Mimosa emoryana Benth.
Emory's Mimosa, 78105
Fabaceae (Pea family)
USDA Symbol: MIEM
"Stiffly branched microphyllous shrubs attaining 12 dm, armed below almost every node with one infrapetiolar and sometimes in addition 1- 2 infrastipular, broad-based recurved, at first brown-tipped but later blanched aculei (2-) 3-9 mm, the infrapetiolar one often so far displaced as to appear opposed to the antecedent Ieaf, the young branches, leaves and flowers silky-pubemlent or subvelutinous throughout, the globose or ellipsoid capitula arising either directly from the axil of coeval leaves on longshoots or from small brachyblasts on older wood." (bibref: 1811).
"Emory mimosa is locally plentiful on rocky limestone and igneous sites in the Trans-Pecos deserts of South Brewster and Presidio Counties, from 2700 to 4500 feet, and into Mexico. It is a low shrub with slender, somewhat grooved twigs bearing prickles, bipinnate softly pubescent grey-green leaves, and flowers in small, pink heads. Emory mimosa is especially recognizable by the very tiny reddish brown pods which may or may not have yellow prickles." (webref: 1).
From the Image Gallery
Plant CharacteristicsDuration: Perennial
Leaf Arrangement: Alternate
Leaf Complexity: Bipinnate
Size Notes: 3.5 feet in height; 2 feet in width. (webref: 1).
Leaf: "Stipules subulate or linear-attenuate 1-3.5 mm, weakly 1-nerved or extemally nerveless; leaf-formula i-iv(-v)/3-6 (-7), the leaf stalks 2-40 mm, the ventral sulcus obscure or continuous (spicules 0); rachis of longer pinnae 2-12 mm; leaflets oblong or elliptic-oblong, obtuse or subacute, the longer ones (2.5-) 3-5.5 X 1-2 mm, 2.1-2.8 times as long as wide, all extemally veinless or faintly 2-nerved dorsally, the midrib subcentric." (bibref: 1811). "Leaves gray-villosulous; valves of legume with both dense puberulence and stiff, setiform bristles 1-2 mm long". (reslit: 2886).
Flower: "Peduncles 6-24 mm; capitula without filaments 6-10 X 5.5-7 mm, prior to anthesis moriform, the pyriform flower buds silky-puberulent, the receptacle 1-8 mm long; flowers 5-merous 10-androus, all bisexual, puberulent overall; calyx membranous, campanulate or turbinate-campanulate (0.6-) 0.8-1.4 mm, the depressed-deltate teeth 0.1-0.3 mm; corolla vase-shaped 3-3.9 mm, the triangular-acuminate, slightly flaring lobes 1-1.4 mm; filaments pink, monadelphous through 0.1-0.3 mm, exserted 4.5-5.5 mm; ovary puberulent-tomentulose." (bibref: 1811).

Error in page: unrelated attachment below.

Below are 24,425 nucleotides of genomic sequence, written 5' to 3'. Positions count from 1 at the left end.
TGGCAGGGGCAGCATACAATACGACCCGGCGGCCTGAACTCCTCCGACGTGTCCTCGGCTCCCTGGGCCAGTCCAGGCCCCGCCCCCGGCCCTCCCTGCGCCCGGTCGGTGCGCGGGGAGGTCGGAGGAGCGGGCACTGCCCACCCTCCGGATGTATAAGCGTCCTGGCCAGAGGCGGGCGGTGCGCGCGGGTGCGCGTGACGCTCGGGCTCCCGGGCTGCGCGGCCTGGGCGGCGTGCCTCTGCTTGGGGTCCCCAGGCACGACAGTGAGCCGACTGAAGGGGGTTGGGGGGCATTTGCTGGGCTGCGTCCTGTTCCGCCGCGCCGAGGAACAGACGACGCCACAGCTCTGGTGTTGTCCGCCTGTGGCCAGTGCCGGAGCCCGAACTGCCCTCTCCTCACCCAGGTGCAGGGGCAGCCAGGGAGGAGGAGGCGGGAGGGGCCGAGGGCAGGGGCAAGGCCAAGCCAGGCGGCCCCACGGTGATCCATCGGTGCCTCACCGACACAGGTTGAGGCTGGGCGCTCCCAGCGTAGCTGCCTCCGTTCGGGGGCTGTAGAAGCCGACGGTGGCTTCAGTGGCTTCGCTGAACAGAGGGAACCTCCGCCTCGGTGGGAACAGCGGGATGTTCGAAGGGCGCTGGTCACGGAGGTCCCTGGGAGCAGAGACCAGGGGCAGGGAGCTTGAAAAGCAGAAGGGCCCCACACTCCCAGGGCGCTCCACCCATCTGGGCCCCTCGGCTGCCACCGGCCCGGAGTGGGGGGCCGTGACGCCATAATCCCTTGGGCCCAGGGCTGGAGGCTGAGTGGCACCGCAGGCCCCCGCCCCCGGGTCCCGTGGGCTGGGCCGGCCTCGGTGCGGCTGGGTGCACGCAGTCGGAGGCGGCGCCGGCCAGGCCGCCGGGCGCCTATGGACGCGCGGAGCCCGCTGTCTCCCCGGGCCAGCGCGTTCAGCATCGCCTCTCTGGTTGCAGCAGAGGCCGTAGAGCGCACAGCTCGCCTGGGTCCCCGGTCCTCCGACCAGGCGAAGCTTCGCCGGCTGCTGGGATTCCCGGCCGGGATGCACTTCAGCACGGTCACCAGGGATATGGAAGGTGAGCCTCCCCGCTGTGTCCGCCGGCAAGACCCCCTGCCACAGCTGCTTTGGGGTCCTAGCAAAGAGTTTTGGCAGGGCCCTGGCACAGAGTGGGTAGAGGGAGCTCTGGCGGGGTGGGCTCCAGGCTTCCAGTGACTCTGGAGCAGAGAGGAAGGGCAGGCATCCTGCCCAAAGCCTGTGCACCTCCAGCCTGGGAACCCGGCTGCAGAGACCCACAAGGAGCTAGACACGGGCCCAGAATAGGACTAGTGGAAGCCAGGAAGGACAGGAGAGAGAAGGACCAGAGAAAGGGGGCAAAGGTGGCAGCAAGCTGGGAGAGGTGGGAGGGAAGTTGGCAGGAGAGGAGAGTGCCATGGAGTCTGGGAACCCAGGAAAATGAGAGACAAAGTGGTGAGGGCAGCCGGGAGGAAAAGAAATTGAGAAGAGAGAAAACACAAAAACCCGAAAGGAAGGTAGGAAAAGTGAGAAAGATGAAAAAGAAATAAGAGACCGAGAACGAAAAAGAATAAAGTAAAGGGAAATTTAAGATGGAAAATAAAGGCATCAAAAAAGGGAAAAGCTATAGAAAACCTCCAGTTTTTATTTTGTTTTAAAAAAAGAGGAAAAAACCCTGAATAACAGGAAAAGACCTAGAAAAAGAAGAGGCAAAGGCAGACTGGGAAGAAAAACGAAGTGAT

Fruit: Legumes "tiny reddish brown pods which may or may not have yellow prickles... 30 to 35 mm. long by 4 to 6 mm wide". (webref: 1). "Pods 1-7 per capitulum, sessile or almost so, in profile linear 20-50 x 5-6.5 mm, arched downward or somewhat twisted, 3-6 (-7)-seeded, the scarcely constricted replum and papery valves alike densely pubeullent overall with short erect hairs and the valves always, the replum commonly, hispid with erect glabrous or scaberulous setae to 1-2.5 mm, the valves bullately distended over each seed, breaking up into free-falling, individually dehiscent articles 5-9 mm long" (bibref: 1811).
Bloom InformationBloom Color: Pink
Bloom Time: Apr , May , Jun , Jul , Aug , Sep
Native Distribution: "Western Texas along the Rio Grande and adjacent Mexico." (reslit: 2886). "Locally plentiful along and near the Rio Grande in Trans-Pecos Texas (Isely, 1973, map 30) and south through the Chihuahuan Desert to the sink of Rio Nazas in northeastern Durango." (bibref: 1811).
Native Habitat: "Desert scrub, grassland, hills, rocky calcareous or igneous soil." (reslit: 2886). "On dry stony hills and along washes, in desert thom-scrub, on limestone and volcanic substrates, ±700-1350 m." (bibref: 1811).
BibliographyBibref 18 - Feasting Free on Wild Edibles (2002) Angier, B.
Bibref 811 - Tallgrass prairie wildflowers : a field guide to the wildflowers, grasses, and woody vines of the tallgrass prairie (1995) Ladd, D. M. ; F. Oberle
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Web ReferenceWebref 1 - Texas Native Shrubs (2002) Texas A&M University Agriculture Program and Leslie Finical, Dallas Arboretum
Research LiteratureReslit 2886 - Legumes of the United States. IV. Mimosa (1971) Duane Isely
This information was provided by the Florida WIldflower Foundation.
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Additional resourcesUSDA: Find Mimosa emoryana in USDA Plants
FNA: Find Mimosa emoryana in the Flora of North America (if available)
Google: Search Google for Mimosa emoryana
MetadataRecord Modified: 2021-02-27
Research By: JAM